National Spine Care | Chiropractic Care

Drugs Versus Chiropractic Treatment For Back Pain

Got Back Pain? Should you see a Chiropractor or Just Take Drugs? Inquiring Minds Want to Know

The typical go-to for most people who suffer from back pain is medication. Whether that is Over-the-Counter (OTC) NSAID’s (Non-steroidal Anti-Inflammatories) like Tylenol, Robax, Advil, Motrin, etc, or prescription meds like Benzodiazepine and even Opioids.

Sounds pretty easy to just poping a pill to get out of trouble and move on with your day. In fact, there is fairly good research out there that these meds may help in the short term. You know, get you over those rough patches but I think most of us inherently understand that this pain control strategy probably isn’t the wisest choice in the long term.  Any GI or Kidney specialist will caution you against prolonged use of NSAID’s because of the negative side effects of prolonged drug use. And it goes without saying that the stronger prescription stuff such as muscle relaxers (e.g. Benzodiazepine), nerve pain meds (e.g. Neurontin, Gabapentin) or the big guns (i.e. Opioids). We don’t need to go there in much detail today.

Despite best efforts to develop effective treatment approaches, back pain remains the number one cause of disability in the world. If you’re in doubt, you can check out these researchers who confirmed what we have known for years.

So, let’s explore some options to medication for helping relieve your back pain.

So, if we accept that, then we need to move on to what treatment(s) are high value? That means, best bang for your buck.

 

One article showing the burden of disease of back pain in Australia. This mimics the WHO’s Global Burden of Disease Databases.

One article showing continued Opiod use after ED visits

One article showing chiro better than Bensos

Once article showing 56% less opiod use in seniors if they see a chiro for back pain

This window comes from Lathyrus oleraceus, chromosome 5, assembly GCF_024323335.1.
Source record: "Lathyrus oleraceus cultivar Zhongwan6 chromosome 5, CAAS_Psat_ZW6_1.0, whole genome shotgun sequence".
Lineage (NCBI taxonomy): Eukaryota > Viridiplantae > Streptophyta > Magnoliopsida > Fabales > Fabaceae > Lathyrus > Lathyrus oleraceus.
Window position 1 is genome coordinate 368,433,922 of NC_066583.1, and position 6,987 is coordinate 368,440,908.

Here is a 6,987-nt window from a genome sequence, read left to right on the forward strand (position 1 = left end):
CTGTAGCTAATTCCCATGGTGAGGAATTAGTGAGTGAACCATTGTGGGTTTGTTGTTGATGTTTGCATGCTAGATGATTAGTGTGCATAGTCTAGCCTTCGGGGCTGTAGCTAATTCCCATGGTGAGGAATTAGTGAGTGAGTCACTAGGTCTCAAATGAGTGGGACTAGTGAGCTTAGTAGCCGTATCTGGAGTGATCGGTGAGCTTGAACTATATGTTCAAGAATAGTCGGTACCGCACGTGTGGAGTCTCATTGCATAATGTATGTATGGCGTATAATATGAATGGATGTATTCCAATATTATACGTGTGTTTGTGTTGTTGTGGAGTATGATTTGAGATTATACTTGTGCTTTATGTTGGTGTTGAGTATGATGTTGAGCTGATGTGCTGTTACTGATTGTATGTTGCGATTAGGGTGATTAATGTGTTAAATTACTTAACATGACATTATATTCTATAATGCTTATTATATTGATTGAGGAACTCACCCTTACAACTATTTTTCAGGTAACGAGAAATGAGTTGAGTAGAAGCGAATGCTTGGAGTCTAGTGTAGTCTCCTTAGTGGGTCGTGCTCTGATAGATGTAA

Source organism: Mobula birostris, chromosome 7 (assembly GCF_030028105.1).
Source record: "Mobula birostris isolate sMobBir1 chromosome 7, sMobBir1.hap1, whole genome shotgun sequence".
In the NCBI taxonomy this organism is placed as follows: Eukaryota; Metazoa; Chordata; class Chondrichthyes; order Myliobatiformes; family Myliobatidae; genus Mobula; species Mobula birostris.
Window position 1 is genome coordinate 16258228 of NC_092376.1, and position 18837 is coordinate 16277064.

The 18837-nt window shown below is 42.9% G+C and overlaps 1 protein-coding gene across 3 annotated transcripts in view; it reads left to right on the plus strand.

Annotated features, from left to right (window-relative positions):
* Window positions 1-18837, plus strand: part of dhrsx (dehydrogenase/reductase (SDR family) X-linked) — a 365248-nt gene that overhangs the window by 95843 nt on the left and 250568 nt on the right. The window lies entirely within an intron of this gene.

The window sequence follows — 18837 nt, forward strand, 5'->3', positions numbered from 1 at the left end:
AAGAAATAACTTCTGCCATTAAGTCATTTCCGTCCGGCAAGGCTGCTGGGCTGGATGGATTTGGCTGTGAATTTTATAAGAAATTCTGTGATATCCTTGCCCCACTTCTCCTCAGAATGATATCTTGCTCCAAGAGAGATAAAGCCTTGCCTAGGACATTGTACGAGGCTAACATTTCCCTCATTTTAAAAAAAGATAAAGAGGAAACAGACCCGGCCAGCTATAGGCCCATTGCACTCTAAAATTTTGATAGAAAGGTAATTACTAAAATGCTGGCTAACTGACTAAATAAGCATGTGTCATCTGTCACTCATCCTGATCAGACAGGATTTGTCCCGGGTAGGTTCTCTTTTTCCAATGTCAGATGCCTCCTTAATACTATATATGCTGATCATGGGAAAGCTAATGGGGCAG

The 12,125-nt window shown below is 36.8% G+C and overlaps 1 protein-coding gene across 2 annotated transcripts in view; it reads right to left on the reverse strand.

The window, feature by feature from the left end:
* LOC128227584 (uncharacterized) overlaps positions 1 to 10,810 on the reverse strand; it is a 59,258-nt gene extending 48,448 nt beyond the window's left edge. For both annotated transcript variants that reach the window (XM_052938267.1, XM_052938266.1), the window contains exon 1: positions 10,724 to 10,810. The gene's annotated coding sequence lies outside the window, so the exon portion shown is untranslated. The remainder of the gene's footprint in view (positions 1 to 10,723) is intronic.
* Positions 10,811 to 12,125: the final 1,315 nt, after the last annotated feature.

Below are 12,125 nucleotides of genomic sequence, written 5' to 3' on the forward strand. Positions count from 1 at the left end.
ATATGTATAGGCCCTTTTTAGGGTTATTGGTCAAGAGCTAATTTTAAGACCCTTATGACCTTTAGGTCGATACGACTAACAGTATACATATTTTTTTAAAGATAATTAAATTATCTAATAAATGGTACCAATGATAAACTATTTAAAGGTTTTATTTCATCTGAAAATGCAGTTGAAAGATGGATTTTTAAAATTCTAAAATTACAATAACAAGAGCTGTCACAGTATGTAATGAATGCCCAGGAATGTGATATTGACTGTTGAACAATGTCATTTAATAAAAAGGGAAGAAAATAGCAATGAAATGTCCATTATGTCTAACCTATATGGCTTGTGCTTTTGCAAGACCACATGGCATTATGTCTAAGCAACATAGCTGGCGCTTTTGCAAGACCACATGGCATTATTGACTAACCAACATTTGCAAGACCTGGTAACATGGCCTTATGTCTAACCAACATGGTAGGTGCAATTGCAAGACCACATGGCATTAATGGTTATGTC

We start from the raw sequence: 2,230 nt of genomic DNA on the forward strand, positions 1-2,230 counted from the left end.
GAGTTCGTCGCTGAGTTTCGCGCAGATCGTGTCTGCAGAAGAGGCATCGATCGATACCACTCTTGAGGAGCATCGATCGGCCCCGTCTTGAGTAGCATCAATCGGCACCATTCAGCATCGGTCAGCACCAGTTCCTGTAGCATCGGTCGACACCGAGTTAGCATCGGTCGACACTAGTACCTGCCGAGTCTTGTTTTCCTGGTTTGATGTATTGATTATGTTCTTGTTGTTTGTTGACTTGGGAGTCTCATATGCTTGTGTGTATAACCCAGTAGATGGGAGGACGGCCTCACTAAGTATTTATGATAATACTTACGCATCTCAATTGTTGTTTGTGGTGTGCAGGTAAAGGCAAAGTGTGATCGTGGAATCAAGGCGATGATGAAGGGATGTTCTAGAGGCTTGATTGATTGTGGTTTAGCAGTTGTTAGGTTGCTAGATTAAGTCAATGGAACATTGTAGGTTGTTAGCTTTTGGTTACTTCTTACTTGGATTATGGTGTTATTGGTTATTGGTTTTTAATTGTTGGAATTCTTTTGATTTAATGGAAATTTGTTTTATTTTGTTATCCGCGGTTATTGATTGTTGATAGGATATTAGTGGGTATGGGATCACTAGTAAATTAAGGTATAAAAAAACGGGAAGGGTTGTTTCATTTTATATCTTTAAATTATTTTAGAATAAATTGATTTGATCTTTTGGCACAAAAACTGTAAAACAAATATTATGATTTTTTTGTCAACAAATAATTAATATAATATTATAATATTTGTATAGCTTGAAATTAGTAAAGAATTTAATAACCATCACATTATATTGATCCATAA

National Spine Care | Explaining to Patient

Alternative To Drug Use

It is pretty easy to say “Don’t Take Drugs” but seriously? If you’re in huge pain, what are the alternatives?

Let’s have a look at what Mr/Ms. Science says…

These scientists looked at approximately 9000 people between the ages of 18 – 49 who experienced a new episode of back pain and sciatica. They compared those that received Chiropractic treatment (Spinal Manipulation also known as adjustments) versus those that did not and followed them for one year to see how the two groups did.

They watched for how many people followed up with their Doctors to request ongoing Medication, in the form of muscle relaxers (Benzodiazepine) for pain control at the 3, 6, and 12-month points. The assumption was that if early treatment was effective, then the need for ongoing pain management would be reduced over the next year.

Turns out, the group that received the Chiropractic treatment were far less likely to require ongoing pain meds over the next year versus the group that didn’t. One can infer from this that if you see a chiropractor for spinal manipulation (adjustments), soon after you experience back pain or sciatica, your pain will settle much better reducing your need for ongoing pain meds over the next year.

What About Opiods?